Rattle breathing

from Wikipedia, the free encyclopedia

With death rattle , rattle breathing , präfinalem or terminal rattling , even death rattles ( English Death Rattle ) called a noisy is breathing of dying in the last hours or days before the death called.

The sound is caused by the fact that the persons concerned are no longer capable of salivary reflex to swallow or mucus hochzuräuspern or cough up. This in turn causes a loose obstruction (narrowing) in the airways (from the glottic area to the main bronchi ). In addition, the slack throat walls can hit each other with the breath flow and be responsible for this noise.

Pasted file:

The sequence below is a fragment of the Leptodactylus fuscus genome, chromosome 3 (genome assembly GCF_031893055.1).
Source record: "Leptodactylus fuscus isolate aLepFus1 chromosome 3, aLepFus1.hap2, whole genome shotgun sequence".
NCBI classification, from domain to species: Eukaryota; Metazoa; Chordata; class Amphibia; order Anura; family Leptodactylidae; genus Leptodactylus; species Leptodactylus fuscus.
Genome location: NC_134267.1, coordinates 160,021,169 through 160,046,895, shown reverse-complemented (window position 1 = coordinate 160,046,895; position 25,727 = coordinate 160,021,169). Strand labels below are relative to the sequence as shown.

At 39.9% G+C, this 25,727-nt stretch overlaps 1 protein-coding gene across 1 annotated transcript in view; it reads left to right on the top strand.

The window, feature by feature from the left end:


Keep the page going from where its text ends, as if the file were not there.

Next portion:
Affected patients are often very weakened and impaired in consciousness, up to and including unconsciousness. It is assumed that rattle breathing is not perceived as stressful by the dying person. There is no breathlessness or risk of suffocation as long as inhalation is free. Relatives sometimes believe that prolonged rattle breathing is evidence of discomfort and inaction on the part of the practitioner. Appropriate, tactful clarification is usually helpful. Since rattle breathing as an indication of imminent death can be very stressful for fellow patients present, this is one of the reasons why dying people in hospitals are usually placed in single rooms.


The secretion of saliva or mucus occurs through the salivary glands and the bronchial mucous membrane . The loss of the swallowing and coughing reflexes causes secretions to accumulate in the throat ( oropharynx ) and bronchi .